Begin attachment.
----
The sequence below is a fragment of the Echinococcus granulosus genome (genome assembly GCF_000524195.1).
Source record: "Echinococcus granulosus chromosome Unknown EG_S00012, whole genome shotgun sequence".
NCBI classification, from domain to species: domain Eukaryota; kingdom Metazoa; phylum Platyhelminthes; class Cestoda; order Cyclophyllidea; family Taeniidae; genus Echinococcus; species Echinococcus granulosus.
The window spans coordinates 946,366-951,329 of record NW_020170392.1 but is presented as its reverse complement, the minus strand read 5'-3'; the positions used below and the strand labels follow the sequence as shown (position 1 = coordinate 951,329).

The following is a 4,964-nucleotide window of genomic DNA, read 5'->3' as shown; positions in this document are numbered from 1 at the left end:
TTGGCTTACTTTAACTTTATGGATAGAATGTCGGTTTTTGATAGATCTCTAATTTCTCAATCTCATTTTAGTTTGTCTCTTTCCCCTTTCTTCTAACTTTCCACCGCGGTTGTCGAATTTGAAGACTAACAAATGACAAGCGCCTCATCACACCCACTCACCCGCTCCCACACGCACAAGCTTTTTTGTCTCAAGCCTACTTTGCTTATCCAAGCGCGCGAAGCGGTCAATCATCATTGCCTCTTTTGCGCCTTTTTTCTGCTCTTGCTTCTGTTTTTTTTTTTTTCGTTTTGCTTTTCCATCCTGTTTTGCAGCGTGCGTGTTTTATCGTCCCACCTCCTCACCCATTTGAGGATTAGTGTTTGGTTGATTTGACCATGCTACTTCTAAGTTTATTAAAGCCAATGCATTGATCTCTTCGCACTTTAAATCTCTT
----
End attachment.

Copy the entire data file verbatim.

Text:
The sequence below is a fragment of the Echinococcus granulosus genome (genome assembly GCF_000524195.1).
Source record: "Echinococcus granulosus chromosome Unknown EG_S00012, whole genome shotgun sequence".
NCBI classification, from domain to species: domain Eukaryota; kingdom Metazoa; phylum Platyhelminthes; class Cestoda; order Cyclophyllidea; family Taeniidae; genus Echinococcus; species Echinococcus granulosus.
The window spans coordinates 946,366-951,329 of record NW_020170392.1 but is presented as its reverse complement, the minus strand read 5'-3'; the positions used below and the strand labels follow the sequence as shown (position 1 = coordinate 951,329).

The following is a 4,964-nucleotide window of genomic DNA, read 5'->3' as shown; positions in this document are numbered from 1 at the left end:
TTGGCTTACTTTAACTTTATGGATAGAATGTCGGTTTTTGATAGATCTCTAATTTCTCAATCTCATTTTAGTTTGTCTCTTTCCCCTTTCTTCTAACTTTCCACCGCGGTTGTCGAATTTGAAGACTAACAAATGACAAGCGCCTCATCACACCCACTCACCCGCTCCCACACGCACAAGCTTTTTTGTCTCAAGCCTACTTTGCTTATCCAAGCGCGCGAAGCGGTCAATCATCATTGCCTCTTTTGCGCCTTTTTTCTGCTCTTGCTTCTGTTTTTTTTTTTTTCGTTTTGCTTTTCCATCCTGTTTTGCAGCGTGCGTGTTTTATCGTCCCACCTCCTCACCCATTTGAGGATTAGTGTTTGGTTGATTTGACCATGCTACTTCTAAGTTTATTAAAGCCAATGCATTGATCTCTTCGCACTTTAAATCTCTT